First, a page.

Of course there are risks to not implementing security correctly from the beginning. But the risks that we’re most concerned about when making prioritization decisions like this are schedule risks (how long is it going to take to deliver the key features, can we hit deadlines) and fundamental technical risks (is the architecture sound, will the system perform and stay up under load). “Is there a risk to the project’s success that can be reduced or eliminated by implementing security earlier rather than later?” The answer in this case is: probably not.

The project will still succeed – you’ll be able to deliver the project without a security framework. Bad things may happen later when the system is live, assuming that without a framework the team won’t do as good a job securing the app, but that won’t stop the project from getting delivered.

Security isn’t a feature

Using these decision factors (financial value, cost, knowledge and risk), there’s no compelling reason to build a security framework into the application. It doesn’t make the business any money, it doesn’t save time, it doesn’t tell us anything useful about the project or the problem domain, it doesn’t reduce project risk or technical risk in a significant way.

There’s nothing wrong with prioritizing features this way. What’s wrong is treating a security framework as a feature.

The decision on whether to implement a security framework shouldn’t be made based on any of these factors. Security isn’t a feature that can be traded off with other features, or cut because of cost. In the same way that data integrity isn’t a feature. Making sure that the system writes data correctly and consistently to the database or files, that data isn’t lost or partially updated or duplicated if something goes wrong, is a necessary part of writing a system. You don’t decide to do this now or never based on “customer value” or cost or time or whether you will learn something by doing this.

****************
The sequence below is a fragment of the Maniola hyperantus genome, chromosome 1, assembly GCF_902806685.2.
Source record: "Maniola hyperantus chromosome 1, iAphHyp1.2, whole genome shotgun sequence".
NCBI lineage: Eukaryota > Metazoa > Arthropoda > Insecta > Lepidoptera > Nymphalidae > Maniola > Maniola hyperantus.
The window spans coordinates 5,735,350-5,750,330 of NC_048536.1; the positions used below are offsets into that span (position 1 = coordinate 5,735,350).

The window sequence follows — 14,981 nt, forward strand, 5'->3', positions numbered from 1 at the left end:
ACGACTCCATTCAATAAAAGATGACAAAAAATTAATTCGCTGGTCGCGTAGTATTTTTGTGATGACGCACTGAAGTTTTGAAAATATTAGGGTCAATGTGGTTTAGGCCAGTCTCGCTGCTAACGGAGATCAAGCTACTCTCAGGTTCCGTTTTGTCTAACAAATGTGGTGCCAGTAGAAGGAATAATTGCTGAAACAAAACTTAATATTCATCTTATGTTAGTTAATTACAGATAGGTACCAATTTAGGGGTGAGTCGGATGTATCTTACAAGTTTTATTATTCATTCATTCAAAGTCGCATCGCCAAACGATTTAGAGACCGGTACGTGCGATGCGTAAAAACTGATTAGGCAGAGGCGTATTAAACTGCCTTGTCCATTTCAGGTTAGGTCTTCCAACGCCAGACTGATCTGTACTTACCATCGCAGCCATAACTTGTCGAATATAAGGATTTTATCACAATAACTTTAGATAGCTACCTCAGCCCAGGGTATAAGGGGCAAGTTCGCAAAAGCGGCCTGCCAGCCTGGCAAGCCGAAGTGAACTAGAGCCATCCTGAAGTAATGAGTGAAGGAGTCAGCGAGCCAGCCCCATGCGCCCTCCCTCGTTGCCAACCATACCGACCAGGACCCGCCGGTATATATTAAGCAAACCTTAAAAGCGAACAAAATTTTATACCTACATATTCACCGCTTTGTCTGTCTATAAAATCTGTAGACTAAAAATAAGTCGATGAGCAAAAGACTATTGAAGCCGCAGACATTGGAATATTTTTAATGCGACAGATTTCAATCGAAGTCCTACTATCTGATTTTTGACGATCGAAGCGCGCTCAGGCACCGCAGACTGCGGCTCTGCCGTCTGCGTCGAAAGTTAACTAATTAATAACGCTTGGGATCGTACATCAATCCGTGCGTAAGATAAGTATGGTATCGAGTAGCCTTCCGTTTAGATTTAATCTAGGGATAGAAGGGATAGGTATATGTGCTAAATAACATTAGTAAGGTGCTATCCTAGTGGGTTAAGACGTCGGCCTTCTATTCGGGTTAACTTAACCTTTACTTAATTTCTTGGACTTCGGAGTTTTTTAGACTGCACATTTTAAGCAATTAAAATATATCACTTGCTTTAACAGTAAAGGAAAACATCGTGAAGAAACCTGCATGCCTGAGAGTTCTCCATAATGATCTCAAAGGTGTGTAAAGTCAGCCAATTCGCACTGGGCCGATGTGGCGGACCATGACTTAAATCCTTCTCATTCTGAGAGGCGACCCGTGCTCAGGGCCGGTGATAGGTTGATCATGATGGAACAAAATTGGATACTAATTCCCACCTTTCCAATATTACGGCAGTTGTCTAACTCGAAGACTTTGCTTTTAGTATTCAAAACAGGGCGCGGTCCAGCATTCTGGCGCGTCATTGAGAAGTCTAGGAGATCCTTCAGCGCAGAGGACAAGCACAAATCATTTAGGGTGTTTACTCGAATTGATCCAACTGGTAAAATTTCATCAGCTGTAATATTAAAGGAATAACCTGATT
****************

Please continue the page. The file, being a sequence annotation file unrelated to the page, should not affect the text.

Whatever security is required by the type of system and the business needs to be architected in. It’s not a product management decision. It’s part of the development team’s job to do this right. They can’t depend on other people, on the customer or a product manager to decide whether they should implement security sooner or later or not at all.

Reference: In Agile development planning, a security framework loses out from our JCG partner Jim Bird at the Building Real Software blog.

Jim Bird

Jim is an experienced CTO, software development manager and project manager, who has worked on high-performance, high-reliability mission-critical systems for many years, as well as building software development tools. His current interests include scaling Lean and Agile software development methodologies, software security and software assurance.